Mold is a common concern for homeowners and buyers. It’s common to find mold even in new homes, especially when they have been left untouched for a period of time after the building was completed. Whether you’re selling your current home or looking into buying one, it’s crucial to get a mold inspection.
For homeowners, a mold inspection will either put your mind at ease or make you aware of any problems in advance that could otherwise cause delays or serve as a deal breaker once you’ve begun negotiations. A professional mold inspection will give you a signed report before you put the home on the market. For buyers inspections, getting a mold assessment will ensure that you’re not surprised by costly clean up and the potential health hazards of mold. If any mold is found to be present and active in the home, the mold inspection will allow you to address the clean-up prior to purchasing the home.
If indoor mold is extensive, those in your home can be exposed to very high and persistent airborne mold spores. It is possible to become sensitized to these mold spores and develop allergies or other health concerns, even if you are not typically sensitive to mold. Over a small period of time you could develop serious respiratory problems. Beyond the health effects, mold growth can cause structural damage to your home as well as permanent damage to furnishings and carpet.
A Mold Assessment will provide a thorough mold inspection that includes visual examinations of the most likely areas to harbor mold. Air samples can also be taken indoors and out to determine whether the number of spores inside your home is significantly higher and if there is indoor mold present. After it is established that mold exists in the home, the next step is to pinpoint the source of moisture that is allowing the mold to grow. We can recommend a course of action if you suspect that mold may be a problem in a home. We work with several experts in this field and will be happy to recommend a professional to do your mold testing.
Mold is everywhere, inside homes and out. It can be found in the air, on plants, foods, dry leaves, and other organic materials outside. With thousands of known species of mold in existence, the fungi are virtually everywhere. Molds grow naturally indoors as well. The mold spores enter the home through doorways, windows, and heating and air conditioning units and as well as on people and animals.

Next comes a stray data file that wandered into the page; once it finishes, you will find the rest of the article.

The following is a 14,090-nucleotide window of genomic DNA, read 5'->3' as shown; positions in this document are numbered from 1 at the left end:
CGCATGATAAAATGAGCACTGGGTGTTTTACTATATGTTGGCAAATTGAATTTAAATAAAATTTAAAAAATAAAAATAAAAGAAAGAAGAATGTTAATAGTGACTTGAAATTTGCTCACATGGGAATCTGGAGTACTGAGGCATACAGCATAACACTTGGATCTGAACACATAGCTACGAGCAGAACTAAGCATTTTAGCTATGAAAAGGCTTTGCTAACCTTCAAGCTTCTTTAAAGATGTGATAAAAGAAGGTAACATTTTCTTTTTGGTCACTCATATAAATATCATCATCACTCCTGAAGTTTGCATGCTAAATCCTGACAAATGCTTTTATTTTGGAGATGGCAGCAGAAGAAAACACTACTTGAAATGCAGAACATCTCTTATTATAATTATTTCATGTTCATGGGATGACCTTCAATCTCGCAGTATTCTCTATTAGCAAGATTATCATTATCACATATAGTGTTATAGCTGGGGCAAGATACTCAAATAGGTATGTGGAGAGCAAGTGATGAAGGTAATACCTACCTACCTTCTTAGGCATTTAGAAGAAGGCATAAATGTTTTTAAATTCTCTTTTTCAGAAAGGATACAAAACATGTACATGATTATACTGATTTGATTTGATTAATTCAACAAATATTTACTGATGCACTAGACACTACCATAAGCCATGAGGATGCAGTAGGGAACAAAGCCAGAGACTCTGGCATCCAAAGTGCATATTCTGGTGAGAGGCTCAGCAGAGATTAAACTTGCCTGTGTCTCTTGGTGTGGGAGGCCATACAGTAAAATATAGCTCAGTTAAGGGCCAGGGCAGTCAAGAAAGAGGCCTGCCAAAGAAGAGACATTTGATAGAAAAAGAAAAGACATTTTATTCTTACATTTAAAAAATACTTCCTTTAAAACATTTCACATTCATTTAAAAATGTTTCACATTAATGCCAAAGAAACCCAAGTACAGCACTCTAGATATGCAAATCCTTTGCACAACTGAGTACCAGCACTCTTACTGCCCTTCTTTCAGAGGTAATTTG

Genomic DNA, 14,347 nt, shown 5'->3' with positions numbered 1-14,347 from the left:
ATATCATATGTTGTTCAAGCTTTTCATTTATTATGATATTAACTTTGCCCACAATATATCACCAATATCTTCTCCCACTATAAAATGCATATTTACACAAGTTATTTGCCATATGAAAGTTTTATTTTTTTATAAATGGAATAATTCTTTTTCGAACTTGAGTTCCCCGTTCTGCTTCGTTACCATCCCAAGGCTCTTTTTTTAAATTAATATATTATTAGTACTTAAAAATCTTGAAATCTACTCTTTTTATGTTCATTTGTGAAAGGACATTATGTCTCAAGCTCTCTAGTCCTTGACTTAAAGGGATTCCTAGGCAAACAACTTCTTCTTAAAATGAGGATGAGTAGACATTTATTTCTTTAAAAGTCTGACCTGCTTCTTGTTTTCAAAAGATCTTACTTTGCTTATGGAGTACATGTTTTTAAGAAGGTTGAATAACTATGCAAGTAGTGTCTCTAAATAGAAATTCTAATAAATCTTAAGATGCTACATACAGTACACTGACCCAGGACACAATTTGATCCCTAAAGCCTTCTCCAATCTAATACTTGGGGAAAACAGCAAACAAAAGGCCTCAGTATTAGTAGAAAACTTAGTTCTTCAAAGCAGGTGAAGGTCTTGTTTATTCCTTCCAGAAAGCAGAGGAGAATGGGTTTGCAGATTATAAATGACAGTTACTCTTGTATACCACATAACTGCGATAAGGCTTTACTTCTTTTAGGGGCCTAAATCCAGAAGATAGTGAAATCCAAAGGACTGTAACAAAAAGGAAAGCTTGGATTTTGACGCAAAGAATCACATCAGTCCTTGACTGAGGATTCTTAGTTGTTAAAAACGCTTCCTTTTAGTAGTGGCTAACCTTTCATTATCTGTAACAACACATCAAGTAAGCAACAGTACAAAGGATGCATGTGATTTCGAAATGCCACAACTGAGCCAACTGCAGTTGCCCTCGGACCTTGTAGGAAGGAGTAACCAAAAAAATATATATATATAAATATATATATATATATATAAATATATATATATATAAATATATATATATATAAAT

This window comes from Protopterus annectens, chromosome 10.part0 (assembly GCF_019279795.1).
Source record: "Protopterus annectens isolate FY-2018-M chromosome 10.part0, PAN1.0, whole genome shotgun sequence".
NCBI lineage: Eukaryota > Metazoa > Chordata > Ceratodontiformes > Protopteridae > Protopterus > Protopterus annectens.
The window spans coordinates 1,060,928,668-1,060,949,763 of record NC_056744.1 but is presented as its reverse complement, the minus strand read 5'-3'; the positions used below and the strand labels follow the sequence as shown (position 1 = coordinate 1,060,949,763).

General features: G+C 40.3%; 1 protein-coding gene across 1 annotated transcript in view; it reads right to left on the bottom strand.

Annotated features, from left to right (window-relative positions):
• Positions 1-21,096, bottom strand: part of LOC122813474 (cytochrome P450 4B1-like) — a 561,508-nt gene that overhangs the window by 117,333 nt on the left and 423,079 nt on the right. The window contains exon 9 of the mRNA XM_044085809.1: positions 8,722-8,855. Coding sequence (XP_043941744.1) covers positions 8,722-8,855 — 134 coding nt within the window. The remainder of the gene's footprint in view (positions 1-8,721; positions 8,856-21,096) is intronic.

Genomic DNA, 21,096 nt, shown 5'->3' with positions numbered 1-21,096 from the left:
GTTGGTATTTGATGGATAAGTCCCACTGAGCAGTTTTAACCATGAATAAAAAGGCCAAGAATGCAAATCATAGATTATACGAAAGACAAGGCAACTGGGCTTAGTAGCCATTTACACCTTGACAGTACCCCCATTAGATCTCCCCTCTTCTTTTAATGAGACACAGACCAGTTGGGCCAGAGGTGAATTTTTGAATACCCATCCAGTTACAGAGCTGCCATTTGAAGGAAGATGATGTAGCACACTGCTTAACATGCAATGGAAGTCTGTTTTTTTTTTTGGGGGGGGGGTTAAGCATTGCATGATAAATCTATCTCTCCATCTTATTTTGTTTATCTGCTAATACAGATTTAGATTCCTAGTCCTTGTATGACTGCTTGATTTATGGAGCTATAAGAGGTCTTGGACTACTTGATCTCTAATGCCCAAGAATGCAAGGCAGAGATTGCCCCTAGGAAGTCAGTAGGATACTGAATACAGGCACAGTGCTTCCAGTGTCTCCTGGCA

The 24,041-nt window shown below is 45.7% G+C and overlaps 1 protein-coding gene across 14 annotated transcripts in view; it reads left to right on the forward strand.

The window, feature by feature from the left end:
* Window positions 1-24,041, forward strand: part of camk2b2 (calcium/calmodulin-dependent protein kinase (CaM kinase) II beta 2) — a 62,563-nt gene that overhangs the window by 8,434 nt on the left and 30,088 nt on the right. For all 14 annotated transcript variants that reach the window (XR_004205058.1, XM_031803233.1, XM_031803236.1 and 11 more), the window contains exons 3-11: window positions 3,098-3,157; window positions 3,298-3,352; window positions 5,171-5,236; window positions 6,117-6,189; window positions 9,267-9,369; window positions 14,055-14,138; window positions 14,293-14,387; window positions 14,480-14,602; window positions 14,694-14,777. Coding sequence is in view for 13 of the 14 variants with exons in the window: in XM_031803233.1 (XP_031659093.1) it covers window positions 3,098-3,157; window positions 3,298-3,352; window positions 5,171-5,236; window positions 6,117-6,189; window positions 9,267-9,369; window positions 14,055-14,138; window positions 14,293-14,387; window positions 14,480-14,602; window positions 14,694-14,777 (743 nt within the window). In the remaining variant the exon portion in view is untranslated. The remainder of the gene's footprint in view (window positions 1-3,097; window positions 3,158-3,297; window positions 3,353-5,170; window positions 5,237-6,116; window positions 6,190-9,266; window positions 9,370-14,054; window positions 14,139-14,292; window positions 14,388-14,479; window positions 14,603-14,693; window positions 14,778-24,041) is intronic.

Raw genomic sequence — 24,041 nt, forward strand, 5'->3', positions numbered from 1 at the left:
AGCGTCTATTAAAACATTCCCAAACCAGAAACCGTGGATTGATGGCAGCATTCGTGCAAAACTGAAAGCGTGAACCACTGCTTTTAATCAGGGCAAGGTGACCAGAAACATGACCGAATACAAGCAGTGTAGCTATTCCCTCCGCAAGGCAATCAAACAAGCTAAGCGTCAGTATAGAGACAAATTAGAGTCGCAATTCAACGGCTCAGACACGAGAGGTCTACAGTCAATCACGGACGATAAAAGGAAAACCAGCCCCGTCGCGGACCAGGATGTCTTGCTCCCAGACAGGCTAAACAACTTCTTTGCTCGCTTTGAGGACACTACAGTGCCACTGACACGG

When mold spores drop where there is excessive moisture in your home, they begin to grow and multiply. Common problem sites include humidifiers, leaky roofs and pipes, overflowing sinks, bath tubs and plant pots, steam from cooking, dryers exhausting indoors, or where there has been flooding. Once the mold enters a home, many building materials, including drywall and wallpaper, provide suitable nutrients for mold, facilitating growth.
It is critical to check around your home for any signs of mold growth. If you have had any moisture problem, such as air current, flooding, or plumbing problems, then you may have mold in your home without even knowing it. Many times mold can exist without any visible indicators, leaving the homeowner unsuspecting and at risk.
Everyone is exposed to some amount of mold on a daily basis, most without any apparent reaction. While mold often causes health hazards, the mere visual presence of mold does not mean problems will occur. The spores of the mold must be released into the air and ingested or inhaled for a reaction to take place. Typically, mold spores cause more problems when there is active mold growth present in large numbers.
The effects of mold can vary greatly. For some people, a small exposure to mold spores can trigger an asthma attack or lead to other health problems. For others, symptoms may only occur when exposure levels are much higher. The most common symptoms reported from mold in indoor environments are runny nose, eye irritation, cough, congestion, aggravation of asthma, headache, and fatigue. The production of potentially toxic mycotoxins can cause more severe reactions, and in rare cases, death.
*RG&S Home Inspection may not be able to perform needed testing and remediation, but we will recommend the best course of action and a competent contractor to fit the needs